17 1 Italy, Birthplace Of The Renaissance

1,384 views
1,316 views

Published on

Published in: Business
0 Comments
1 Like
Statistics
Notes
  • Be the first to comment

No Downloads
Views
Total views
1,384
On SlideShare
0
From Embeds
0
Number of Embeds
3
Actions
Shares
0
Downloads
20
Comments
0
Likes
1
Embeds 0
No embeds

No notes for slide

17 1 Italy, Birthplace Of The Renaissance

  1. 1. Italy: Birthplace of the Renaissance Created by Daniel Ewert, used with his permission
  2. 2. <ul><li>‘ Renaissance’ means rebirth. </li></ul><ul><li>Refers to the period of about 1300-1600 that was a new period of learning and creativity in Europe. </li></ul><ul><li>A result of the information and books brought back from the Holy Land by the Crusaders. </li></ul>
  3. 3. <ul><li>When we talk about the Renaissance, it largely began in Italy, especially northern Italy. </li></ul><ul><li>Why there? Good question. </li></ul><ul><li>One big reason was economics. </li></ul><ul><ul><li>Trade was very important the Italian city-states. Demand for luxury goods increased trade. Increased trade led to more tradesmen becoming wealthy and wanting more luxury goods, and on and on. </li></ul></ul><ul><ul><li>It wasn’t uncommon for the merchants to be richer than the local nobles. </li></ul></ul><ul><ul><li>Due to the power and wealth of the merchants and guilds, the feudal system broke down here. Feudal lords didn’t run the show here, which helped to secure money and remove laws that inhibited commerce. </li></ul></ul>
  4. 4. It was primarily the northern Italian city-states that dominated the Italian Renaissance. The central and southern cities remained backwards. <ul><li>Note that each city-state, as a city-state, was independent of the others. Also, they controlled the surrounding region. </li></ul><ul><li>They would sometimes go to war with each other. </li></ul>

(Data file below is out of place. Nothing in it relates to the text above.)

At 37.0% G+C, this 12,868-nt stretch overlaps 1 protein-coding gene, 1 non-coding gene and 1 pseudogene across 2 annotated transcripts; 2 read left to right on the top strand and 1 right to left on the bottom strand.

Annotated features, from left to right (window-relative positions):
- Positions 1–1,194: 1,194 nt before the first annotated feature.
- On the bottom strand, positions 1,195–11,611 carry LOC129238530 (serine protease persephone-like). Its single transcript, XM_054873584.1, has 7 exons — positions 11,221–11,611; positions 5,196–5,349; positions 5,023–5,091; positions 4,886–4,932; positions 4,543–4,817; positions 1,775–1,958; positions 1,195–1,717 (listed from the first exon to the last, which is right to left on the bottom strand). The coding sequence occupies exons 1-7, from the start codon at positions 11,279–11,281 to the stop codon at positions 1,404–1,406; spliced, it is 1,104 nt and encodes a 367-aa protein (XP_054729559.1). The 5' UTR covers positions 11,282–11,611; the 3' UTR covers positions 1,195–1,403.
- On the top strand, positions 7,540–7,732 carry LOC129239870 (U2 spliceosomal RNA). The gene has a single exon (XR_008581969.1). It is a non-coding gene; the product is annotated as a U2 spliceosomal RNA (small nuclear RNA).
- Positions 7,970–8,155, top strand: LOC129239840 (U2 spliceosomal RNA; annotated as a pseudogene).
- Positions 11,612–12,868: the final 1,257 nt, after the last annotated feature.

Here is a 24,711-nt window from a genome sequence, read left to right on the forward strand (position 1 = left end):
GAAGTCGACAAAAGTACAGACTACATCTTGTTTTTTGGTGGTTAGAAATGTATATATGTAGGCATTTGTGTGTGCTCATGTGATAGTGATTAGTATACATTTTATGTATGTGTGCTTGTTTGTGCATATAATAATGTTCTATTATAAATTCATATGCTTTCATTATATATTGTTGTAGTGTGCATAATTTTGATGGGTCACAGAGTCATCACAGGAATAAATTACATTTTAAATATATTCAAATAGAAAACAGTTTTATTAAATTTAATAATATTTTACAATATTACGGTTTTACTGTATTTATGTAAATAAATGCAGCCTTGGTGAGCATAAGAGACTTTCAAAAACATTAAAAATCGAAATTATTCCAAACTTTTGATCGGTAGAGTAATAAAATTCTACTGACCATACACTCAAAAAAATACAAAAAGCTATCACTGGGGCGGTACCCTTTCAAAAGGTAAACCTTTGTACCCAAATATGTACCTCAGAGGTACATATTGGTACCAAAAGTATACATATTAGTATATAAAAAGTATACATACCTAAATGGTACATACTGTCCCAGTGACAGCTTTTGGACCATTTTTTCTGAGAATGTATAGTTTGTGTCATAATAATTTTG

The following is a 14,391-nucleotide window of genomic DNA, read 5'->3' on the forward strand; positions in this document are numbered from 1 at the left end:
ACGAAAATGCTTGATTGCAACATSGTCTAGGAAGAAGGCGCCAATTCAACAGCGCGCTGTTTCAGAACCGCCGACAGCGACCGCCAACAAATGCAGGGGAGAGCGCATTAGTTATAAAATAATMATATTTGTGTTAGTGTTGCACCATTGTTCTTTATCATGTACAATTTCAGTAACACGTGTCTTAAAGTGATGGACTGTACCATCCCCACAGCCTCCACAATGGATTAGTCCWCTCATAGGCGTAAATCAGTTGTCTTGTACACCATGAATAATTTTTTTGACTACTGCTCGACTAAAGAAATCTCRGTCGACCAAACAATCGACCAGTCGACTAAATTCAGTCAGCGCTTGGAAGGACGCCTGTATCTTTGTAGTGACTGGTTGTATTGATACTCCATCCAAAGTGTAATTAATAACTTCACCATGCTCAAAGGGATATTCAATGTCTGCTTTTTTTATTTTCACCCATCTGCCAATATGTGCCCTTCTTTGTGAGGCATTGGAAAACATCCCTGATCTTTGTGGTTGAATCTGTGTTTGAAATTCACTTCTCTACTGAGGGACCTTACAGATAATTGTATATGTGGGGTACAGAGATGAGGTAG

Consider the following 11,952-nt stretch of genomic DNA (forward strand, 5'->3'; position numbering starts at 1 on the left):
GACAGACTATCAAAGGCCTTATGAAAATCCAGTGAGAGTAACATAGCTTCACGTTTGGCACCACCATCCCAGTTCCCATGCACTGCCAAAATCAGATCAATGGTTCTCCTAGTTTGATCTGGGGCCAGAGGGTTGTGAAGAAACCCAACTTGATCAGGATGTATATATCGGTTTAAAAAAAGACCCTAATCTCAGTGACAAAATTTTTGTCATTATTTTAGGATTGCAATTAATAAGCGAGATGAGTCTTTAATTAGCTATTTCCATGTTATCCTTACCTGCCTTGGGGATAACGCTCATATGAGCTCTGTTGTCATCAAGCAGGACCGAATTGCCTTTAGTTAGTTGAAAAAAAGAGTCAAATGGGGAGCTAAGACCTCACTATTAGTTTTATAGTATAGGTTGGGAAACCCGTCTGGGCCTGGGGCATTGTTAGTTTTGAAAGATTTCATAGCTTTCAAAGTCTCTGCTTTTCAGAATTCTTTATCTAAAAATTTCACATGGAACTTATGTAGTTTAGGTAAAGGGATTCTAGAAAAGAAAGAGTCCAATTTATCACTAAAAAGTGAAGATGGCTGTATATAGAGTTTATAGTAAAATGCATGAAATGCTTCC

5. 6. Florence is the city-state in which the Renaissance was most prominent.
  6. 7. <ul><li>While there were several powerful families in Florence, the one that emerged as the leader was the Medici family. </li></ul><ul><li>This is primarily due to the skill of Cosimo de Medici. </li></ul><ul><li>Cosimo was a brilliant political tactician and also a brilliant businessman. </li></ul><ul><li>He amassed a huge fortune and used it to buy political power as well as financing art projects in Florence. </li></ul>
  7. 8. <ul><li>A few years after Cosimo dies, his grandson Lorenzo takes power (Cosimo’s son Piero takes power first, but he was sickly and didn’t live long). </li></ul><ul><li>Lorenzo, of course, comes to be known as Lorenzo the Magnificent </li></ul>
  8. 9. <ul><li>And why was Lorenzo magnificent? </li></ul><ul><li>One big reason is the massive effect he had on Florentine Renaissance. </li></ul><ul><ul><li>He sponsored a great deal of art and literature with the Medici fortune. </li></ul></ul><ul><ul><li>A few of the artists who enjoyed his patronage were Leonardo, Michelangelo, and Donatello. </li></ul></ul><ul><ul><li>He also helped to start philosophical academies that reexamined ancient works and philosophies. </li></ul></ul>
  9. 10. <ul><li>Going back to the ancients </li></ul><ul><li>One aspect of the Renaissance was reading these ancient works. </li></ul><ul><ul><li>While some ancient authors, especially Aristotle, were very well known and were used for medieval thought as well as Catholic theology and cosmology, many others had fallen by the wayside. </li></ul></ul><ul><ul><li>There were several reasons for this. </li></ul></ul><ul><ul><ul><li>There was the general decline in literacy and learning during the medieval period, but, more importantly, Greek and proper Latin were no longer spoken or read. Therefore, most people couldn’t read the ancient works even if they had them. </li></ul></ul></ul>
  10. 11. <ul><ul><ul><li>Another reason is that many of the works were lost to western Europe. </li></ul></ul></ul><ul><ul><ul><ul><li>Once the Renaissance was under way, people started hunting them down. </li></ul></ul></ul></ul><ul><ul><ul><ul><li>Some were found in monastery libraries where they had gathered dust for centuries. </li></ul></ul></ul></ul><ul><ul><ul><ul><li>Many others came via Muslims. They had preserved many works that started finding their way back to Europe due to trading and also because of the Reconquista of Spain. </li></ul></ul></ul></ul><ul><ul><ul><ul><ul><li>The influence came not just from the original works, but also from Muslim commentaries on the works. </li></ul></ul></ul></ul></ul>